Unit 12 (Pages 434-442)
The Sensory Environment
The sensory environment must be properly planned to minimize distractions to allow
panelists to focus on their sample evaluations
Panelists are placed in a room with a neutral shaded wall and controlled temperature
The panelist and scientist are separated by two-way sliding doors where samples and
score sheets can be passed
The panelists testing room helps keep out competing odours and are equipped with a
computer to input their evaluations
Panelists are not allowed to talk to one another since it distracts them and causes them to
have biased opinions
Product development is a process in which new food product ideas are formed, it
involves the conceptualization, formulation, processing, testing, and marketing of food
New product ideas are expensive and risky for the manufacturer in terms of
developmental cost, formulation, testing, and marketing strategies
New product development needs to be organized and efficient so many manufacturers use
the scientific method in product research and development to introduce the product to
The product development team includes all the individuals employed by a food
manufacturer who contribute to the product development process
(commercial expertise) Cost Accounting Personnel
Production Personnel Q.A. Personnel (food control
(operations expertise) expertise) The Scientific Method in Product Development
The scientific method is a procedure in which a problem or question is identified and a
sequence of steps is taken to find, solve, or answer that question.
Product Development Scientists are trained to:
1. Define a problem or ask the question: “What new food product are we trying to
2. Solve the problem or answer the question by arriving at a hypothesis: “This is our
proposal regarding the formulation and processing required to make the new food
3. Test the hypothesis through carefully designed and controlled experiments in
which observations are made and data recorded.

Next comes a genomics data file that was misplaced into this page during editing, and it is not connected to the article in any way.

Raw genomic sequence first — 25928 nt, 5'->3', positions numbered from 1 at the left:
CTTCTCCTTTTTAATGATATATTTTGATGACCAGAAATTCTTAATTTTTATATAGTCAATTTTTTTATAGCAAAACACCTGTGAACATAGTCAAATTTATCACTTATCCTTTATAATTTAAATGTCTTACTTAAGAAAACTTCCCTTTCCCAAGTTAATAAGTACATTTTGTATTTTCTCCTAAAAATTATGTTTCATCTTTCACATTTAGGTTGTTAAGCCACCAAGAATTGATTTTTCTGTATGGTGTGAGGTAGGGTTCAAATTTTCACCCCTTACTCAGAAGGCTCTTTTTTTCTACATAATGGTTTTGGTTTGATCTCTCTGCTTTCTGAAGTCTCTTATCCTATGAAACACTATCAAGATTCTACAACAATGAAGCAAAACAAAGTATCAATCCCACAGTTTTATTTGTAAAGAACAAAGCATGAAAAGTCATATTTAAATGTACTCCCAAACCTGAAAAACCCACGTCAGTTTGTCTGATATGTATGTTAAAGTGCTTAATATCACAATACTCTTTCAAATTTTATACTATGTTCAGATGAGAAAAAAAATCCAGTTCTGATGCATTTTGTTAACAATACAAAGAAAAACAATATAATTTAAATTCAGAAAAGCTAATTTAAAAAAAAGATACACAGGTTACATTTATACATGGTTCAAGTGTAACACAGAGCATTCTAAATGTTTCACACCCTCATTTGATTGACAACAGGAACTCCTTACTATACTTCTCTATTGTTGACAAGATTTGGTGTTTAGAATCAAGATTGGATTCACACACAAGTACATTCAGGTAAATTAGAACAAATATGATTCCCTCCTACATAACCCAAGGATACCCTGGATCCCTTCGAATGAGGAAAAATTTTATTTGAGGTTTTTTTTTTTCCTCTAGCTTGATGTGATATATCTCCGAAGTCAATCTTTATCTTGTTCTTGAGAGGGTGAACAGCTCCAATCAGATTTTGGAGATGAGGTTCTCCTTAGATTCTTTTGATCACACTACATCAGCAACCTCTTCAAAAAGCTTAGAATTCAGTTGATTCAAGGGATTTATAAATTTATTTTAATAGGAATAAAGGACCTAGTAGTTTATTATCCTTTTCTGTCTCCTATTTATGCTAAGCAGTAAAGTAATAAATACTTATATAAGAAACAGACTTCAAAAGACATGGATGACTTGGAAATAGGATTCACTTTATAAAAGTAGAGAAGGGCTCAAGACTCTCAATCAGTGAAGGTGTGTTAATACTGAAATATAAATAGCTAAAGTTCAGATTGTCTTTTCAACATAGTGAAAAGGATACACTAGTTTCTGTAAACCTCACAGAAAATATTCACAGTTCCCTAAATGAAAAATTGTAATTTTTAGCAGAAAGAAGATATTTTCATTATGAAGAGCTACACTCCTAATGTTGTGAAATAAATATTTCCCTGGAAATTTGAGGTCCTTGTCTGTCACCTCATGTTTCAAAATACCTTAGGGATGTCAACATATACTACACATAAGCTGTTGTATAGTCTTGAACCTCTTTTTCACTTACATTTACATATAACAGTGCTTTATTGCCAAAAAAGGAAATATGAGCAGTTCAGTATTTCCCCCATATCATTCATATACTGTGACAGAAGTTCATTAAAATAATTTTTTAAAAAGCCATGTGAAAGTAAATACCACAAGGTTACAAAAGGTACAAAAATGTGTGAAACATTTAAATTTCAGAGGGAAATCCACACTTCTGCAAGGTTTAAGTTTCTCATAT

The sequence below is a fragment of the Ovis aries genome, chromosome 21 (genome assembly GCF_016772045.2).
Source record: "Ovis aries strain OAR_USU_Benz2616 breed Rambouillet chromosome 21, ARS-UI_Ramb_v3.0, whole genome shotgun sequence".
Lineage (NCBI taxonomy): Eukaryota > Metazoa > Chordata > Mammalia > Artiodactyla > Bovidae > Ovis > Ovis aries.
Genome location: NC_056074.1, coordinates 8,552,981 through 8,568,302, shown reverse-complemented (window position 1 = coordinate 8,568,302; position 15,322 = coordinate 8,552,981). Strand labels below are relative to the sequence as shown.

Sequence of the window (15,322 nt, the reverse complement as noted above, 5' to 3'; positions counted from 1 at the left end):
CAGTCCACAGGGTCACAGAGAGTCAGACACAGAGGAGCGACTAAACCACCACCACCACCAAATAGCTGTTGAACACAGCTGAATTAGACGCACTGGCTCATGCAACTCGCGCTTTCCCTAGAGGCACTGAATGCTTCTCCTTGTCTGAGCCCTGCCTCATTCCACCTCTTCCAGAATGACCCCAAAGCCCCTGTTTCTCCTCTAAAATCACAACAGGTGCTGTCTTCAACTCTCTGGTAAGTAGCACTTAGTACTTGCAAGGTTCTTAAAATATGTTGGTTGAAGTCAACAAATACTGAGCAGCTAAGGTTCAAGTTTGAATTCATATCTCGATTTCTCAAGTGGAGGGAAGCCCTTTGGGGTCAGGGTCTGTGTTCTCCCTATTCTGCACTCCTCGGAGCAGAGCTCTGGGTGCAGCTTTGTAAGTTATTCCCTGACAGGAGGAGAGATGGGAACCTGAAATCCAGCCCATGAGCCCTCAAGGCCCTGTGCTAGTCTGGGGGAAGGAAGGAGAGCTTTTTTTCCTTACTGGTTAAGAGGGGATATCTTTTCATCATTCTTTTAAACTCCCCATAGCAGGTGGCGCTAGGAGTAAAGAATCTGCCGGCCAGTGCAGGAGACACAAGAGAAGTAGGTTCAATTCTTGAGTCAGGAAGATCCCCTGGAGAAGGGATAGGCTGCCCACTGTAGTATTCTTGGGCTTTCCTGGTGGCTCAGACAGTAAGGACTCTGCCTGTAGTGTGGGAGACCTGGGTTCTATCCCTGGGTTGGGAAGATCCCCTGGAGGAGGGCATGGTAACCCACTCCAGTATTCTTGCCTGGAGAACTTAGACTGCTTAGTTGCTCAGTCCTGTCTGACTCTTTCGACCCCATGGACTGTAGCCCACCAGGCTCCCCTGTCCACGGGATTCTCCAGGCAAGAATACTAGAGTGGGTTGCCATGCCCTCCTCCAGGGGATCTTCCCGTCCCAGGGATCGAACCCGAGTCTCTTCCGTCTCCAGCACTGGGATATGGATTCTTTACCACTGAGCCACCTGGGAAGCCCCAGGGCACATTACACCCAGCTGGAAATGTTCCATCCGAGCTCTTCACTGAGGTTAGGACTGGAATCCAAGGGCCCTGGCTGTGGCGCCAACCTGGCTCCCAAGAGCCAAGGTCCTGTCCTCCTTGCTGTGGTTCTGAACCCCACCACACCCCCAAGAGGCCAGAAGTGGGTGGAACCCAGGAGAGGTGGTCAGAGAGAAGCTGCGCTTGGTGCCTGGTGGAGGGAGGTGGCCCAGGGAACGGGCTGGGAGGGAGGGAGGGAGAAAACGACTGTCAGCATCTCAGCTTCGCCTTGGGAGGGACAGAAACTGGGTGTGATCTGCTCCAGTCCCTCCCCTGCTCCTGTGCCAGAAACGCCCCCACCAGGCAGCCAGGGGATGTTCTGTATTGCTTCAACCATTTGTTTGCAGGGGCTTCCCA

4. Accept or reject the hypothesis based upon analysis and interpretation of the
results of the experiments.
Selection and application of food ingredients is an important skill for a product
Value-added food products are foods that offer the consumer some improvement in terms
of quality or convenience over the current foods available (an example would be instant
pudding because it requires less preparation time)
The Stages of Product Development
The starting point for product development is the corporate mission which looks at key
aspects such as: who it is, what are its products, and who are the consumers (an example
is a manufacturer’s objective to becoming the number one frozen French-fried potatoes)
A product strategy is a plan that accomplishes a company’s mission and objectives (an
example to market different fry shapes and flavours under a single brand)
The products in the example above would be considered a product line because they are
considered the same product line
The realistic practicality of a new product variety or line is based on its feasibility
A line extension is a new form of an established product or family of products such as a
new flavour of chip
Line extensions are relatively inexpensive to create because they take less time to
develop than a product from scratch (an example would be a puffed rice cereal coming
out with a honey-flavoured variant)
However, if you are introducing not only a new flavour but a new product shape and
package type than it gets more costly
The whole product development is divided into three parts including the idea stage, the
development stage, and the commercial stage (page 436 figure 15.15) 1. The Idea Stage
This stage identifies the idea, concept, problem, or specific challenge that the product
development team works with
This stage not only requires input by food scientists and engineers, but also marketing
and management individuals of a food company.
Some questions that are addressed in the idea stage include:
o What is the anticipated demand for this product, and who is the competition?
o Does the product meet a specific consumer need?
o Which ingredients, processing, and packaging are required to formulate and
manufacture the product, and are they available at reasonable cost?
o What are the desired characteristics of the new product?
o How much time and money will it take to bring the product to the commercial
o What are the profit objectives and profit potentials of the new product – how
much money will it make for the company?
2. The Development Stage
This stage refers to the work involved in creating the design and nature of the product,
from a compositional standpoint as well as a processing, packaging, and marketing one
One of the first parts of this stage is to create a bench-top prototype product made in a
laboratory which is a small scale batch that can easily and reproducibly formulated for
repeated testing without the expense
Questions often addressed during the development stage include:
o Is the formulation reproducible, or are changes needed?
o How will quality and cost be affected by altering ingredients and processing
o What are the storage requirements of the product and its shelf life?
o Will spo